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Trauma Nurses, Crash Victims Teach Lessons For The Road To Reckless Drivers


Julia Flucht. Kristi Finney speaks to a class of reckless drivers about her son, Dustin (right), who was killed by a drunk driver.

Distracted driving is a big problem everywhere. All three Northwest states ban texting behind the wheel. Oregon lawmakers just doubled the fine for that.

Traffic schools address the problem but studies show they are not very effective in changing the behavior of drivers. A program in Portland takes a different approach. It uses trauma nurses and car accident victims to teach lessons for the road.

People come to Trauma Nurses Talk Tough with their own expectations.

“I don’t know … like, driver safety tips … like why it’s important to have a license and drive?” suggests Paula L’Heureux, who drove without a license.

“I think it is going to be a waste of time because I’m a good driver,” says Pat Gration who cited for speeding. “I just got a ticket, and so the cop said if I took the class, he’d drop the ticket.”

Janice, who failed to fully stop behind flashing bus lights and didn’t want to give her last name said, “It just seems like it’s gonna be eight hours of safety and how to drive more careful…?”

The traffic school they’re attending is next door to the trauma ward at Legacy Emmanuel Hospital.

This high-risk driving class is led by a 32-year nursing veteran, Jim Schwarz. He starts out funny. He tells us that people are “dying” to see him.

Then he turns to a gruesome slideshow.

“Here’s a 19-year-old kid ready to go out, conquer the world, make it his own,” Schwarz says. “And he is now reduced to someone we in the medical profession call a persistent vegetative state.”

He shows slide after slide of mangled cars and bleeding patients. But it’s the string of speakers with personal stories — people with brain trauma and spinal cord injuries — who illustrate the point of this class most vividly.

Kristi Finney comes in carrying an urn. It holds her son’s ashes. “Dustin was killed on August 12th at about 1 a.m.,” she says. “He was 28 years old.”

Finney says her son was hit by an 18-year-old drunk driver that swung into a bike lane in Southeast Portland.

“Dustin went up onto the windshield and then he was thrown 175 feet from the impact,” she recalls. “I was so angry. It didn’t have to happen and I was … I couldn’t believe how often it was happening.I just didn’t know it was happening like that.”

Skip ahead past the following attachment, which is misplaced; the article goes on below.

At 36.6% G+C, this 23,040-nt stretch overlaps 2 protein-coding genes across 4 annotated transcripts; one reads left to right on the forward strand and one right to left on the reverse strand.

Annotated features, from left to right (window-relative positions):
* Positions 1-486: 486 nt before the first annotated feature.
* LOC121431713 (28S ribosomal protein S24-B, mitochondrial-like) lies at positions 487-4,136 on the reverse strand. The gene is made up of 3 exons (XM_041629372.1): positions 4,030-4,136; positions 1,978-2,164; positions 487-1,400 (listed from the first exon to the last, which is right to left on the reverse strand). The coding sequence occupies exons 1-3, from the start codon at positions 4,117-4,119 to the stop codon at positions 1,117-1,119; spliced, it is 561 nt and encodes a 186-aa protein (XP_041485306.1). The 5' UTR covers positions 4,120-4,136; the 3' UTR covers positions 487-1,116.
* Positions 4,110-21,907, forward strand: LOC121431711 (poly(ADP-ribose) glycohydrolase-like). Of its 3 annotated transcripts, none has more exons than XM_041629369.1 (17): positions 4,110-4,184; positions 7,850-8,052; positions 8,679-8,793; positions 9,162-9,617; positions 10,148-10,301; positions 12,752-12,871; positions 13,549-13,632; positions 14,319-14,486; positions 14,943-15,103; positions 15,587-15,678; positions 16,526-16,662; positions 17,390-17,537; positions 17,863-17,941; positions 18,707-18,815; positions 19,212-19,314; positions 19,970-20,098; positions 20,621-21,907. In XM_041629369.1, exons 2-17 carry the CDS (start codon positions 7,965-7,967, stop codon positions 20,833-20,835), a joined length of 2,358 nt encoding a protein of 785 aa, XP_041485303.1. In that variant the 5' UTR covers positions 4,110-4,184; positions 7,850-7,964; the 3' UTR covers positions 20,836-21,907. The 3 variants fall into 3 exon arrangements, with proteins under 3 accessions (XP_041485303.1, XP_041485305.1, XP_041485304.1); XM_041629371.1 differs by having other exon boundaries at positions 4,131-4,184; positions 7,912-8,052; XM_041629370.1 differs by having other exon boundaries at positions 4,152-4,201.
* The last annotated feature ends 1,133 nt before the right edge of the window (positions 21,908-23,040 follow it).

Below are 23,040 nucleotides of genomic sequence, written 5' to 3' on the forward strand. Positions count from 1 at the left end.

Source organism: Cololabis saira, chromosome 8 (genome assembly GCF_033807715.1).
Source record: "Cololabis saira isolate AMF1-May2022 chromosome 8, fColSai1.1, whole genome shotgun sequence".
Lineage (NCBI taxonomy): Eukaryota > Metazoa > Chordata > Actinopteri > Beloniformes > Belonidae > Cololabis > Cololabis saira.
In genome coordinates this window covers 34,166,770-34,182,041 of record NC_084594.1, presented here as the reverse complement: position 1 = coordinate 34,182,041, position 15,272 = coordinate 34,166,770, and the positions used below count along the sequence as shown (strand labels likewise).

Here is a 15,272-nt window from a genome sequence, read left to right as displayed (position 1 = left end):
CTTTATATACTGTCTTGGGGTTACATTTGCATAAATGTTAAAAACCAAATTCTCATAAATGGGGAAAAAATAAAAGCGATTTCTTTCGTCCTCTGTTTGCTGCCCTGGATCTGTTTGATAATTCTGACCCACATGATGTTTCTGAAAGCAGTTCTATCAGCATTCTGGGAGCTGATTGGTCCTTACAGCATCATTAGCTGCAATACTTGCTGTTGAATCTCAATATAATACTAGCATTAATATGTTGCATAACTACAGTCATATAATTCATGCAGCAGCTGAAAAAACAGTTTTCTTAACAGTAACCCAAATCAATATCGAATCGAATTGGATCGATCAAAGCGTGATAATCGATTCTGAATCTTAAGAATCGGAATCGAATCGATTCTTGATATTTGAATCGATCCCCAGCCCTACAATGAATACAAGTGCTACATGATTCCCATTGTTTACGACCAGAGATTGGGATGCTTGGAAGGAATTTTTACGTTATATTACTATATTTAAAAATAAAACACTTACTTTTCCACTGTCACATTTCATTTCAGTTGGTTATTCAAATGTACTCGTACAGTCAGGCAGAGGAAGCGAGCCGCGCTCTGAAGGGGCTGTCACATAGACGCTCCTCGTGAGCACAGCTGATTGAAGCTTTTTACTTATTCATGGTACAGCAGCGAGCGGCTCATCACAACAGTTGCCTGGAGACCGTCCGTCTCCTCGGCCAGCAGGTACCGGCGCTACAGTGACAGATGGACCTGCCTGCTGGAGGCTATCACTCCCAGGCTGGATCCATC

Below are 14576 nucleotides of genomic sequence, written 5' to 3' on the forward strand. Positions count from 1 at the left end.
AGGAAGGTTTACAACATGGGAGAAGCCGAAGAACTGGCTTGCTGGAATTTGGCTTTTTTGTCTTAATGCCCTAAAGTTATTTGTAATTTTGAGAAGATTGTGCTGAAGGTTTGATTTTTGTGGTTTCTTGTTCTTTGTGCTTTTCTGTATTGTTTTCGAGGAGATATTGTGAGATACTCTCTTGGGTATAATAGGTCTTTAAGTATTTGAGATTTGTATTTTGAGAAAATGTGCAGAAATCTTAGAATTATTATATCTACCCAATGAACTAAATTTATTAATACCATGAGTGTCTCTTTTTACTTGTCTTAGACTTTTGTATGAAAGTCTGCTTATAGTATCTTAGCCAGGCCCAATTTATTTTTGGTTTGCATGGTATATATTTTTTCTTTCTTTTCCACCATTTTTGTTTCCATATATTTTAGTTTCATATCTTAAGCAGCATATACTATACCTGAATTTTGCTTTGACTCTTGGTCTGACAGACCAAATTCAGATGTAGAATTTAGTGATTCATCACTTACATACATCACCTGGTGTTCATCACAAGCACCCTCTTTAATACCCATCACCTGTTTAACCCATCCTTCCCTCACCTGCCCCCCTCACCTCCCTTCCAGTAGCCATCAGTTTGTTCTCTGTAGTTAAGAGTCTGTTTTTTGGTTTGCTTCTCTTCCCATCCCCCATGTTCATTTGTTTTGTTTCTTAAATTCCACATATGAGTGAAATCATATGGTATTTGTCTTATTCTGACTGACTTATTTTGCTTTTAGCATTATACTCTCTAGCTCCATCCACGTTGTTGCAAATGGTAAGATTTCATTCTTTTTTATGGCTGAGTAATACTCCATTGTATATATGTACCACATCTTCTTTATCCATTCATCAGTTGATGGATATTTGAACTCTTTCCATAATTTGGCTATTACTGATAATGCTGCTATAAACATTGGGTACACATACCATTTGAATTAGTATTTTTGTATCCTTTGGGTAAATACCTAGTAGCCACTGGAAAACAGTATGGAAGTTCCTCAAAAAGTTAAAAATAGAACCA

That’s why Finney finds comfort in speaking to classes of high-risk drivers. And she thinks it works.

She says one time, a young man chased her out of the auditorium in tears saying, ”’Kristi, Kristi you know, I’m never going to do it again. I swear to God I am never going to do it again and I am going to tell all my friends and I’m not going to let them do it again either.’”

Trauma Nurses Talk Tough is the brainchild of a flight nurse named Joanne Fairchild. It came to her in 1986 when she helicoptered into a horrendous car accident involving five high school students. Three of them died.

“I really didn’t understand the violence of a crash until then,” Fairchild says. “And I remember thinking, if kids knew that this is what happened if they knew that this is what their friends and families were gonna go through, they wouldn’t drive like this kid had.”

Fairchild’s program began as a high school safety belt class. Over time its branched into court ordered classes on high-risk driving, share the road, and DUI. Offenders do it to lower their fines or keep their insurance rates from skyrocketing.

Trauma Nurses Talk Tough has spread to other trauma centers in Oregon, Washington and a few other states. But replicating it hasn’t been easy. Fairchild says many hospitals are cash-strapped and training nurses for public speaking is difficult.

But her greatest frustration has been quantifying how much the program reduces risky driving.

“If I could go back and redo anything it would be to get research … sooner.”

She says researching behavioral changes is tricky because traffic school is voluntary and so the sample is not random. Even so, one unpublished federal study of one of her seatbelt classes showed a significant decrease in violations over the course of a year.

The message for today’s class, that “getting caught isn’t the problem…the problem is what happens when you’re not,” seems to have gotten through to Paula L’Heureux, Pat Gration, and Janice.

“I thought it was wonderful,” says L’Heureux. “It was very informational and it just gave me a very big awareness of what could possibly happen and just all the really gruesome things that you don’t think about when you’re actually are driving a car.”

Gration adds, “I thought it was pretty good. I don’t think it needs to be eight hours long.”

“The guest speakers … I mean it was pretty emotional, them coming in and talking about what happened to them or their loved ones,” says Janice.

The question is how long those lessons will last.

On the Web:

Trauma Nurses Talk Tough - Legacy Health

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